— It finds cancer early so you’re more likely to survive. About 90 percent of prostate cancers found through screening are early-stage. Most will grow so slowly they will never threaten a man’s life, but there’s no good way to tell which ones will. Research suggests that tumors causing symptoms are more likely to warrant treatment than those that are not. Also, finding aggressive prostate tumors early may not affect how lethal they prove to be; the PSA test may just let men learn of them sooner than they otherwise would.

The task force said that in the European study, the rate of overdiagnosis from PSA screening — finding cancers that do not need to be treated — was estimated to be as high as 50 percent. Based on that study, 1,410 men would have to be screened, and 48 patients would have to be treated, just to save one life from prostate cancer.

Yet the public perception is that if PSA testing finds a cancer early, it must be good.

“Most people tend to think ‘if it may help, I’m all for it.’ But we don’t know if it will help,” said Siwek, the Georgetown doctor whose uncle died.

Once a PSA test suggests a problem, “it’s hard to stop the conveyor belt or the cascade effect” that leads to more testing and treatment, said Siwek, who also is editor of the journal American Family Physician. “The inclination is, ‘I’ve got to do something about it.'”

Dyroff, the retired professor, agreed to a biopsy after a blip in his PSA. Days later, he ran a high fever, felt weak and faint, and spent three days in the hospital fighting a bloodstream infection. A week later he relapsed and required a combination of intravenous antibiotics to finally recover.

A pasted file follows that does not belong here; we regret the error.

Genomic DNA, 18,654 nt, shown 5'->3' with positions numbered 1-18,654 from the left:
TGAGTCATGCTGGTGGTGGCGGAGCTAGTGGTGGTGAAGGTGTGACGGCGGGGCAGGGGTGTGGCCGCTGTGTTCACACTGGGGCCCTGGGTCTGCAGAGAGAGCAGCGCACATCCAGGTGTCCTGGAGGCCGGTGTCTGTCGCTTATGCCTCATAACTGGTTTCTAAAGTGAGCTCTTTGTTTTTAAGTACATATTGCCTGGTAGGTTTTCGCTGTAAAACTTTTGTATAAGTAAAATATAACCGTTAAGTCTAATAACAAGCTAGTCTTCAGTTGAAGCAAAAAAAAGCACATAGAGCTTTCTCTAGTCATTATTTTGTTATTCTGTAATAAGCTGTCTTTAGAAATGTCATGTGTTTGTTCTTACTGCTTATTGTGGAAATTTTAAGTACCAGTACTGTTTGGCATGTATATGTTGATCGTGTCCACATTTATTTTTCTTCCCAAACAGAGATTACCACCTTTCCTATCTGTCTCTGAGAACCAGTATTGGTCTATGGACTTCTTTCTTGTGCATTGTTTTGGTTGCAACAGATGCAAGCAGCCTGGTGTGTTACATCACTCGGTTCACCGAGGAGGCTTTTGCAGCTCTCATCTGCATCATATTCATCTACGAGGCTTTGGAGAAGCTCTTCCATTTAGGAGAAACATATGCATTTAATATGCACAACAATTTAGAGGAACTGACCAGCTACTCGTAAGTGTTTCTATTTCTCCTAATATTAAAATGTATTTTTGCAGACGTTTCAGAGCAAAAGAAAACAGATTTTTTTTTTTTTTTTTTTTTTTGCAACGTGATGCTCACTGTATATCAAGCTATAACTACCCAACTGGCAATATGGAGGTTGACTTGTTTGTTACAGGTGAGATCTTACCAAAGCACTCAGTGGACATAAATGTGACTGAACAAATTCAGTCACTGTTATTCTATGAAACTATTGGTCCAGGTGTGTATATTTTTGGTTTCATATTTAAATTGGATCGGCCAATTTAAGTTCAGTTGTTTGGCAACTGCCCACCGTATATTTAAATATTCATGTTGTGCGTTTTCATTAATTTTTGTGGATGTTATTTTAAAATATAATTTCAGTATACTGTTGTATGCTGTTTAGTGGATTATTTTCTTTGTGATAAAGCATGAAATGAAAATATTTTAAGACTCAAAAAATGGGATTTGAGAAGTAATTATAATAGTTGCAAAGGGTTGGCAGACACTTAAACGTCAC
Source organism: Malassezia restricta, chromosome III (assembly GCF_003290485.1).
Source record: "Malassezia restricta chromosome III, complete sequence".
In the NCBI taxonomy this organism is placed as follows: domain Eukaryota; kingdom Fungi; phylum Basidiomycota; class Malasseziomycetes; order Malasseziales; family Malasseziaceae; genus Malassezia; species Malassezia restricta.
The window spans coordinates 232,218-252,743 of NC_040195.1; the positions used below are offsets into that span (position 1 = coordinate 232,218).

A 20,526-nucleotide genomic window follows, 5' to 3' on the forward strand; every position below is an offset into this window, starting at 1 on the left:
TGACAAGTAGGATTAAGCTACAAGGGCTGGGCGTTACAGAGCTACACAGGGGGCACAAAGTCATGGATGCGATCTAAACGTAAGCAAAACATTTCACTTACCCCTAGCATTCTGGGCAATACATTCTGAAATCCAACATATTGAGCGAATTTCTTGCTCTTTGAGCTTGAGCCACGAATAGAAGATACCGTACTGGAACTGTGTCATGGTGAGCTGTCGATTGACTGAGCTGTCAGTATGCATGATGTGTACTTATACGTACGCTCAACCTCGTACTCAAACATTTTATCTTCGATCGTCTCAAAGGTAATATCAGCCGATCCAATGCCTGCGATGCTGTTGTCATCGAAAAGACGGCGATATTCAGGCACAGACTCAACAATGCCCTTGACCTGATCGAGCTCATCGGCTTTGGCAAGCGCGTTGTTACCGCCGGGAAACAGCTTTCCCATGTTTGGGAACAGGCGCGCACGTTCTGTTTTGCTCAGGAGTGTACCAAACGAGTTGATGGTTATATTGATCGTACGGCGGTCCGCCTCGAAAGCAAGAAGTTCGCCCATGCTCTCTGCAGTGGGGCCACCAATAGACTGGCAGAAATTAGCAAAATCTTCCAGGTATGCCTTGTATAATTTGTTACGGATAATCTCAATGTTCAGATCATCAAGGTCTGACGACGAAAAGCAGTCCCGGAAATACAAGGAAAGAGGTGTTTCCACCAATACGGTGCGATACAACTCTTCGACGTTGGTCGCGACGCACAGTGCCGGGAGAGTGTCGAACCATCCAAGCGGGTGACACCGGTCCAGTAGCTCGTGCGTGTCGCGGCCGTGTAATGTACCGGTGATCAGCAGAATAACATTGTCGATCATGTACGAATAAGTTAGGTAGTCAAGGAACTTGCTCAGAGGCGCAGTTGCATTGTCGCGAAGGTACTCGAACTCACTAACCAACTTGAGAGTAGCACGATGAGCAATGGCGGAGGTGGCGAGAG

A recent Johns Hopkins University study found surprisingly high rates of hospitalization after prostate biopsies and a 12-fold greater risk of death in those who develop infections.

Tony Masraff, a Houston restaurant owner, reluctantly agreed to a biopsy and then was diagnosed with prostate cancer in 1999. His urologist pushed surgery and balked when Masraff asked about other options such as radiation. After some research, Masraff decided just to monitor his tumor, and has seen his PSA rise very slowly over more than a decade.

Now 74, he hasn’t had treatment “and I never will,” he said. “I’m not concerned because I don’t want the debilitative effects — I don’t want to wear a diaper, and I like women.”

“There’s a huge number of people that are being operated on that don’t need treatment,” said Masraff, who formed a foundation for research into less invasive options.

The need to find a better screening tool is the real message from the task force, said Dr. Christopher Logothetis, prostate cancer research chief at the University of Texas M.D. Anderson Cancer Center in Houston. It may even be that there are better ways to use the PSA — employing it as a baseline test and tracking its rise over time — that might prove better than annual testing.

“If the debate gets reduced to ‘there’s a right and a wrong,’ we will lose what we are being told here, which is to search for the path forward,” he said.

The cancer society’s Lichtenfeld agreed. “Maybe it’s time to listen to evidence instead of hope,” he wrote in his blog.